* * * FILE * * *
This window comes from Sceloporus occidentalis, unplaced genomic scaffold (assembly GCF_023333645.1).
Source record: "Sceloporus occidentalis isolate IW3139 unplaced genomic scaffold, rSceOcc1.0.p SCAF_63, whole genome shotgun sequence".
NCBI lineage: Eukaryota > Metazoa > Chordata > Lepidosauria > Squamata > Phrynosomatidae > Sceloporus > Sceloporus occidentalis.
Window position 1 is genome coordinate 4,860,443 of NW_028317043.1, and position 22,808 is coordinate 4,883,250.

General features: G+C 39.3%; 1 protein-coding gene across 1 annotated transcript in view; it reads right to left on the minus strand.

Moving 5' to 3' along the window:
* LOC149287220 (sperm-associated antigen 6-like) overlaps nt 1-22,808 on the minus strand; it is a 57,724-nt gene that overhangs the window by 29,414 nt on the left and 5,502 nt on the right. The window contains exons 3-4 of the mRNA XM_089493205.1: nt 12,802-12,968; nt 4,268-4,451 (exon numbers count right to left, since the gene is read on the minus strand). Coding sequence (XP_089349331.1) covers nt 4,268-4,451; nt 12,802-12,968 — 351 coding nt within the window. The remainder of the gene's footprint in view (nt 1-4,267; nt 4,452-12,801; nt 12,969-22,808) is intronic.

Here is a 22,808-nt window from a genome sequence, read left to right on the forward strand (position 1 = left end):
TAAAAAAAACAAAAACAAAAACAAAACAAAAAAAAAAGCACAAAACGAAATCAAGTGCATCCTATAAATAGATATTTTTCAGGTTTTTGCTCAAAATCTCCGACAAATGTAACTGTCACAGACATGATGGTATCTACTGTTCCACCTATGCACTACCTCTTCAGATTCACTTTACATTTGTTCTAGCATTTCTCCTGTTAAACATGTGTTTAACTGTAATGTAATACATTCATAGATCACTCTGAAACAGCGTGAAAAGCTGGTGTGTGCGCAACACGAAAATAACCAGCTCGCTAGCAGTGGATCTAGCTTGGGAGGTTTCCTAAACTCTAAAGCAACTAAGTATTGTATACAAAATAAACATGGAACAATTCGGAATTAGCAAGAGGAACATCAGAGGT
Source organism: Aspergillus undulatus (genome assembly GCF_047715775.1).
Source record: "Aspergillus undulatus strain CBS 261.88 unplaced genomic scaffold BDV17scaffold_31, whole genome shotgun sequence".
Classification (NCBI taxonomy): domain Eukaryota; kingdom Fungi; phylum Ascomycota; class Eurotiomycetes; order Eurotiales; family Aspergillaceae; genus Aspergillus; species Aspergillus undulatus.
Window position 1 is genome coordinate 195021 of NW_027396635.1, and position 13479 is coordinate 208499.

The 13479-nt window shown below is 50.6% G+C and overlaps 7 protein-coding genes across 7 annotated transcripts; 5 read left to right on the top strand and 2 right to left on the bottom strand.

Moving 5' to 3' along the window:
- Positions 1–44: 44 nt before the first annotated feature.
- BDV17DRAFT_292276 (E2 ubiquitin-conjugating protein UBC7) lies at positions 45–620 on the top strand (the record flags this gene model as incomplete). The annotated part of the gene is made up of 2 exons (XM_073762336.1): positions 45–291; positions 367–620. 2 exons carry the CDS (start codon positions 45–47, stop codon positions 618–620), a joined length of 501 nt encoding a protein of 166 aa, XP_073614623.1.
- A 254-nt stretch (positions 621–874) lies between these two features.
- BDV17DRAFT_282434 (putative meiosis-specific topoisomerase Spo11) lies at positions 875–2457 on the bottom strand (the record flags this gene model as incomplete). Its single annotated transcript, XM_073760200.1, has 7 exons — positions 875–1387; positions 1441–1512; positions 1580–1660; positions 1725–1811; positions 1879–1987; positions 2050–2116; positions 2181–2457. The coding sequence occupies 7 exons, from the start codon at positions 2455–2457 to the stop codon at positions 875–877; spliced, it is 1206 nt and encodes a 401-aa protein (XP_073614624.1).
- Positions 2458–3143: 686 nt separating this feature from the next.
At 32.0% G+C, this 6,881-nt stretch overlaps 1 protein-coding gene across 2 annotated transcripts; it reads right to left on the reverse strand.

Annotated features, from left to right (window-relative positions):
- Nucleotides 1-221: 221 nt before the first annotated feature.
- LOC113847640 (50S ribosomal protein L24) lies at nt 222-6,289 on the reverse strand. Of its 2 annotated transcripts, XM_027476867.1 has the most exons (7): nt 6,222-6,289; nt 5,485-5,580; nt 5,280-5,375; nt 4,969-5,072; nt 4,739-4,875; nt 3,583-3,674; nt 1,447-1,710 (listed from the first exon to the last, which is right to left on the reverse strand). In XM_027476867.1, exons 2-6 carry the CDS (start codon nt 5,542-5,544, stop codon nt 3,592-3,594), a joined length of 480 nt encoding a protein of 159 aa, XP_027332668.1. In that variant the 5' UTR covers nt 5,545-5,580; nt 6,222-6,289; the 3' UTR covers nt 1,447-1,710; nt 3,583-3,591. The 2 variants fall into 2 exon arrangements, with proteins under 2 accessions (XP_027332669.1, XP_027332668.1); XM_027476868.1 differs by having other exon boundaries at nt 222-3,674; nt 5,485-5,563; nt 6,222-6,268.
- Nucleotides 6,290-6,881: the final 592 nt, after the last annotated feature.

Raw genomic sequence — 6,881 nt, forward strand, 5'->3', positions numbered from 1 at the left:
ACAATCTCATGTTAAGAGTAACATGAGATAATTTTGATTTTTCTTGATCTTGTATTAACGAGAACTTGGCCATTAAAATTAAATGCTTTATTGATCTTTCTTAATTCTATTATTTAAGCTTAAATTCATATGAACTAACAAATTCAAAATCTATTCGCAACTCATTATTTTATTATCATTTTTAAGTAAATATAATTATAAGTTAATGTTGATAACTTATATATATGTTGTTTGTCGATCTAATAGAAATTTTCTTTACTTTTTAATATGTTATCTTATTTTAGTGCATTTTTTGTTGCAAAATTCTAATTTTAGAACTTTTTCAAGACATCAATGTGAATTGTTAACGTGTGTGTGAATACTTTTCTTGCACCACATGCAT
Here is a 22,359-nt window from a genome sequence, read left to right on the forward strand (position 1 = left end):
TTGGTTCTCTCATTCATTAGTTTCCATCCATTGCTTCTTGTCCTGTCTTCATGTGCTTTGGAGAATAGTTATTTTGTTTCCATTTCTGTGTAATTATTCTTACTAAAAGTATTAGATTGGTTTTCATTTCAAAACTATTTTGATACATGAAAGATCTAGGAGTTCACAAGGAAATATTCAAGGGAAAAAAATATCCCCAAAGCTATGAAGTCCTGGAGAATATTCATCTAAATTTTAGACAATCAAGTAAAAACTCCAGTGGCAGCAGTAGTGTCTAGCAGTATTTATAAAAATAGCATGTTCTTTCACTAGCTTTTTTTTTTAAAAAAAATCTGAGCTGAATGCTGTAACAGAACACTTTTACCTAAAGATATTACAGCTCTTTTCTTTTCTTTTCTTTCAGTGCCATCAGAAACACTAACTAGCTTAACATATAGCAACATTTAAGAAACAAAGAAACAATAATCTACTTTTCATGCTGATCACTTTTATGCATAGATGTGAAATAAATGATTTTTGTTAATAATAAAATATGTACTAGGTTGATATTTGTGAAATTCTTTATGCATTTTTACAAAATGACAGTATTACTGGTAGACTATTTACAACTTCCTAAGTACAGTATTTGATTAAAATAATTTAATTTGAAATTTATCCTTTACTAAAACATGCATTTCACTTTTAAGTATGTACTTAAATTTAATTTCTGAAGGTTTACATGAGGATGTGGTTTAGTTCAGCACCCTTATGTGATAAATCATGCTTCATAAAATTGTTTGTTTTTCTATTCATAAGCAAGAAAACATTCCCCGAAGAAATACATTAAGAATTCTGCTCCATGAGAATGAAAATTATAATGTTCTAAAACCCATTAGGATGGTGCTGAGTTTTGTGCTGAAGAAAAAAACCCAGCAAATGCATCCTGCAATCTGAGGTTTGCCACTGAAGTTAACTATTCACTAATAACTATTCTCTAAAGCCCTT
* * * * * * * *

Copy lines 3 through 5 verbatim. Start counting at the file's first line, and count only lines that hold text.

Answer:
NCBI lineage: Eukaryota > Metazoa > Chordata > Lepidosauria > Squamata > Phrynosomatidae > Sceloporus > Sceloporus occidentalis.
Window position 1 is genome coordinate 4,860,443 of NW_028317043.1, and position 22,808 is coordinate 4,883,250.

General features: G+C 39.3%; 1 protein-coding gene across 1 annotated transcript in view; it reads right to left on the minus strand.